Register @ AustinSeminary.edu/midwinters 14 | Austin Presbyterian Theological Seminary
Five new trustees begin terms of service in November
ive new trustees were installed to Austin Seminary’s Board of Trustees at the annual fall meeting in November. Dr. Walter Harris was elected and installed as Chair of the Board. Lee Ardell is an elder at St. Philip Presbyterian Church in Houston, Texas. A retired banker in Dallas and Houston, she remains a director of Texas First Bank in Galveston County and is a trustee of Texas Presbyterian Foundation where she chairs the Audit Committee. She is also a senior trustee for Austin College, of which she is a graduate. Kelley Cooper Cameron is a member of First Presbyterian Church in Canadian, Texas. She is the daughter of former trustee Mert Cooper (2006-2014). An educator and life-long learner, she is currently a student in the Seminary's Certificate in Ministry program. Ora Houston is a member of St. James Episcopal Church in Austin. Houston’s history of serviceoriented work includes decades with the Texas Department of Mental Health and Mental Retardation, Child Protective Services, and Austin Travis County MHMR. Houston was the first Austin City Council Representative for Austin's District 1 (2015-2019). John Kenney practices law in Oklahoma City and is a member of Westminster Presbyterian Church there. He has twice been appointed temporary judge on the Oklahoma Court of Appeals and is regularly recognized for his legal excellence; he has been frequently named among the “Top 10 Oklahoma Lawyers.” Before law school, he was trained as an industrial engineer, and he holds nine patents for his inventions. He is enrolled in Austin Seminary’s Certificate in Ministry program. Michael Waschevski (DMin’03) is associate pastor of First Presbyterian Church in Fort Worth, Texas. He leads the Committee on Ministry for Grace Presbytery and was a member of the Glory to God hymnal committee. He frequently serves as an adjunct professor at Austin Seminary and has served on the board of the Austin Seminary Association.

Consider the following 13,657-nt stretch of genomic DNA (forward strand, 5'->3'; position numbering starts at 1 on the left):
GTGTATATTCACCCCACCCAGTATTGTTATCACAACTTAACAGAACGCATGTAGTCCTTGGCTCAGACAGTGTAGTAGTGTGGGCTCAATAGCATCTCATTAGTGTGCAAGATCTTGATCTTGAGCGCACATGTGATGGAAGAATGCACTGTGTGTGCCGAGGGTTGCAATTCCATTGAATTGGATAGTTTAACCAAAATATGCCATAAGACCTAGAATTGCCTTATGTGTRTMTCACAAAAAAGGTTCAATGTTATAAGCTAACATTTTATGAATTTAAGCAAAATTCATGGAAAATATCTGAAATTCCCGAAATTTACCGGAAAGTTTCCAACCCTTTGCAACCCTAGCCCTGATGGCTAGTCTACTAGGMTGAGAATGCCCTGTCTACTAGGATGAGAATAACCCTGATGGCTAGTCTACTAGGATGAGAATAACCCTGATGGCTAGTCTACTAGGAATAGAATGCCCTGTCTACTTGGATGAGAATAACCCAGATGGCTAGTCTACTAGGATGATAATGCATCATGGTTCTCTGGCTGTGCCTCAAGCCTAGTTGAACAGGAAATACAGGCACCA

faculty news notes
New books by Professors Park, White, and Helsel
he new commentary 2 Kings, written by Associate Professor of Old Testament Song-Mi Suzie Park, was published last fall by Liturgical Press. According to the publisher, “The Second Book of Kings—a book whose very title seems to assert the prerogative of male rule—is in fact filled with fascinating female characters as well as issues related to gender. In this commentary, Song-Mi Suzie Park argues that an interrogation of the masculinity of YHWH, Israel’s deity, functions as the driving force behind the narrative in 2 Kings. While the sufficiency of YHWH’s masculinity is affirmed by his military and reproductive prowess, it is also challenged and deconstructed through the painful defeats that end the book. Through a series of close readings, Park elucidates how the story of Israel’s monarchic past in 2 Kings unfolds through a process of continual reformulation of masculinity and femininity in relation to YHWH and Israel.” In its review of the book, The Christian Century (Take & Read, May 2020) said, “Park’s 2 Kings reflects the current state of feminist biblical scholarship: sophisticated and rigorous, infusing trained exegesis with clergy and lay voices (and in some cases adding feminist activists to the mix). She addresses one group in particular that has received little attention in comparable commentaries: widows. Park invites readers to shift their focus from the prophet’s strategy to meet the widow’s need and instead to sit with the widow for a moment and consider the intersecting issues that led to her poverty.” David F. White, The C. Ellis and Nancy Gribble Nelson Professor of Christian Education, is the editor, with Sarah F. Farmer, of Joy: A Guide for Youth Ministry (Wesley’s Foundery Books, 2020). This book grew out of the Theology of Joy and the Good Life project at The Yale Center for Faith and Culture, for which White was a scholar. Taking cues from theologians such as Miroslav Volf (who led the Yale project), “and recent reflections on joy as the crown of the good life,” according to the publisher, “an ecumenical group of contributors insists that reclaiming joy for youth ministry is crucial in light of modern secularism, which has eviscerated the world of such things as mystery, wonder, grace, and transcendence. The modern world urges us to work and consume compulsively; to value its creatures only for their use or to serve our egos. While consumption sometimes yields